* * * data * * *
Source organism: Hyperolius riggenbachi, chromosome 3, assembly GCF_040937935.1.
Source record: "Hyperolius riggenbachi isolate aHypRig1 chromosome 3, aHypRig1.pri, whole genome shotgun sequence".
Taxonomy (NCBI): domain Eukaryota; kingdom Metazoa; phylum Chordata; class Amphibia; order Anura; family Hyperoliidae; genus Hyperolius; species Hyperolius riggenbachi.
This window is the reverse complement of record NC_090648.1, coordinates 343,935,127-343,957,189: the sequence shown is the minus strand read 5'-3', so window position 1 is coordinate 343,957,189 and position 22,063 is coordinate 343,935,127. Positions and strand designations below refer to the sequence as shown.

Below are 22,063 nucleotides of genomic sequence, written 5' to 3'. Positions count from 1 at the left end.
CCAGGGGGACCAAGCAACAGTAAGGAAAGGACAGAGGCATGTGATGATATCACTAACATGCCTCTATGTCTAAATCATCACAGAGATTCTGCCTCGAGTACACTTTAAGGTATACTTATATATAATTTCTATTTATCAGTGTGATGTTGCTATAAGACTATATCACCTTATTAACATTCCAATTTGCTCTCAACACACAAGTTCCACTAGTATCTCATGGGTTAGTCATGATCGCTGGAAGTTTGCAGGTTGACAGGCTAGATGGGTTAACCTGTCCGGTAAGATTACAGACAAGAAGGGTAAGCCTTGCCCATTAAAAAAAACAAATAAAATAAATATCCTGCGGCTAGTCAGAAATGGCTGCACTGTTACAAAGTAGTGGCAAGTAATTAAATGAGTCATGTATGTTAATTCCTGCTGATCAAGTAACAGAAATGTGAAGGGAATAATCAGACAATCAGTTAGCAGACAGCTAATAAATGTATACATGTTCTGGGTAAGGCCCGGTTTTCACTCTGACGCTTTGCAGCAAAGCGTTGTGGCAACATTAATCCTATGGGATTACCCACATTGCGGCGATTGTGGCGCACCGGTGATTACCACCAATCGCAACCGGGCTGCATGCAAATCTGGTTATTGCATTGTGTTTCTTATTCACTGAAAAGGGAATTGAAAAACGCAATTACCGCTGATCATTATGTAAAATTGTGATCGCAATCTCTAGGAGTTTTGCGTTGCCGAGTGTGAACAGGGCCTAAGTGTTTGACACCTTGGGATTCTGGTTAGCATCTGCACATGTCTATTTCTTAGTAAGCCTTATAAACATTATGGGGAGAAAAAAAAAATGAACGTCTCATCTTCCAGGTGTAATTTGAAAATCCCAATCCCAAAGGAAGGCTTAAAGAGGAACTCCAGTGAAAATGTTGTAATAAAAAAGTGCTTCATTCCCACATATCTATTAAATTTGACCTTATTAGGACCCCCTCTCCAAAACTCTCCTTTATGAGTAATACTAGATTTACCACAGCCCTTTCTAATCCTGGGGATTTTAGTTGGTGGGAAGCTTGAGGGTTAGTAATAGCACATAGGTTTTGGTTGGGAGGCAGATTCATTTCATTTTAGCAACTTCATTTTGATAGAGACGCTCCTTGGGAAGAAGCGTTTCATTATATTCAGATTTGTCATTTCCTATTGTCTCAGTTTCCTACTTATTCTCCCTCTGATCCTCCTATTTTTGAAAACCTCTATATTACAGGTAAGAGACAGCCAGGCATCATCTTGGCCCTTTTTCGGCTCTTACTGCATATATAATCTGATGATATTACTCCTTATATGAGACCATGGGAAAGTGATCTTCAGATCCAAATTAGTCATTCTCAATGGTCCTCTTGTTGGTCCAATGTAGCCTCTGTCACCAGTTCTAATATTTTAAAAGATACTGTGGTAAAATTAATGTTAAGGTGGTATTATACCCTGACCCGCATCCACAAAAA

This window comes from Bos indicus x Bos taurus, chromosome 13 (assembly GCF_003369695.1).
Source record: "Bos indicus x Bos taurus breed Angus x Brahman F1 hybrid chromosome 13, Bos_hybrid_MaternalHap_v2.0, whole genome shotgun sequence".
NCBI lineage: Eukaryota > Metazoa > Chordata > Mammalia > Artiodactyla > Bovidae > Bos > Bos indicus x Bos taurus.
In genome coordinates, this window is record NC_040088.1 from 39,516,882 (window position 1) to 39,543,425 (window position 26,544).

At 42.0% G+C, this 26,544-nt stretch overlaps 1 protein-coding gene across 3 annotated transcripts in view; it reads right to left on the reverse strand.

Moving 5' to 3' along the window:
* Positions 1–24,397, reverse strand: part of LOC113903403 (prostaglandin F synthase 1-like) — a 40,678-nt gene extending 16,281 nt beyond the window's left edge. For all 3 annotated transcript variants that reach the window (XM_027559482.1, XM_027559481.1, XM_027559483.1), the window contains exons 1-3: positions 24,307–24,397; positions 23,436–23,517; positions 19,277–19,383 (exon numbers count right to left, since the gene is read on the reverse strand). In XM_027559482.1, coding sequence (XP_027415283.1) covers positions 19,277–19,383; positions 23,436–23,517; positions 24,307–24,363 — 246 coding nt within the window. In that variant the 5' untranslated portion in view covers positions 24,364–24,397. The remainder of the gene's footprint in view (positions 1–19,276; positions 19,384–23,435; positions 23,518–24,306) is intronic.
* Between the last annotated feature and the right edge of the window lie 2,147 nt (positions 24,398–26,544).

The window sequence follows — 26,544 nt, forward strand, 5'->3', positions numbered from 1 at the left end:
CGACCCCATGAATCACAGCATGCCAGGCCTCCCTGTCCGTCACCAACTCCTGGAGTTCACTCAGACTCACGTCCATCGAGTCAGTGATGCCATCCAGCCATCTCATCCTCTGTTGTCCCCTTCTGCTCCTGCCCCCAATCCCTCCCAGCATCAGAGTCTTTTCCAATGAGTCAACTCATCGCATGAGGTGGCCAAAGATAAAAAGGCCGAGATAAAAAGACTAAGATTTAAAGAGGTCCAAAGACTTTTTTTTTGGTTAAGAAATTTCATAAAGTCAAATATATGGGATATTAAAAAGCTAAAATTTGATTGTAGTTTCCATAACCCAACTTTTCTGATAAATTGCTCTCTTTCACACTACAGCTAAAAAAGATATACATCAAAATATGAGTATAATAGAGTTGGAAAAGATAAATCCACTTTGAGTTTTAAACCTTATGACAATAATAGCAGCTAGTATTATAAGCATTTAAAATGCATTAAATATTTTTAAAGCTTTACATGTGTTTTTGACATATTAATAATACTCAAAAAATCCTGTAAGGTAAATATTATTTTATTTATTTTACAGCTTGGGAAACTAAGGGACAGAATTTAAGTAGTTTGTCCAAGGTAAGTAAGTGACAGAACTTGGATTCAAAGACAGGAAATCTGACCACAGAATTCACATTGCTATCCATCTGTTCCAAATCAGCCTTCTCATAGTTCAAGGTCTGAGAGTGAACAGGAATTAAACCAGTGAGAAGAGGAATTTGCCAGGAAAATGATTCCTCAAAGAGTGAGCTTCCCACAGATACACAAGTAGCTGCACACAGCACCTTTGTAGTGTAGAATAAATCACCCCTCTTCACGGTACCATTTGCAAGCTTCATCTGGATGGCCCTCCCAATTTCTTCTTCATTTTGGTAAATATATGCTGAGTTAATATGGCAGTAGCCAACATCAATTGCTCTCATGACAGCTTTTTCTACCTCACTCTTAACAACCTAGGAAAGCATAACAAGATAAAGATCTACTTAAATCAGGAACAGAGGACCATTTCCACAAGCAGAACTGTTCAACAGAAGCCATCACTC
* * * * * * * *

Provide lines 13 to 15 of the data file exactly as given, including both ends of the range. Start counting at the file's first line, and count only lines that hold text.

* Positions 1–24,397, reverse strand: part of LOC113903403 (prostaglandin F synthase 1-like) — a 40,678-nt gene extending 16,281 nt beyond the window's left edge. For all 3 annotated transcript variants that reach the window (XM_027559482.1, XM_027559481.1, XM_027559483.1), the window contains exons 1-3: positions 24,307–24,397; positions 23,436–23,517; positions 19,277–19,383 (exon numbers count right to left, since the gene is read on the reverse strand). In XM_027559482.1, coding sequence (XP_027415283.1) covers positions 19,277–19,383; positions 23,436–23,517; positions 24,307–24,363 — 246 coding nt within the window. In that variant the 5' untranslated portion in view covers positions 24,364–24,397. The remainder of the gene's footprint in view (positions 1–19,276; positions 19,384–23,435; positions 23,518–24,306) is intronic.
* Between the last annotated feature and the right edge of the window lie 2,147 nt (positions 24,398–26,544).

The window sequence follows — 26,544 nt, forward strand, 5'->3', positions numbered from 1 at the left end: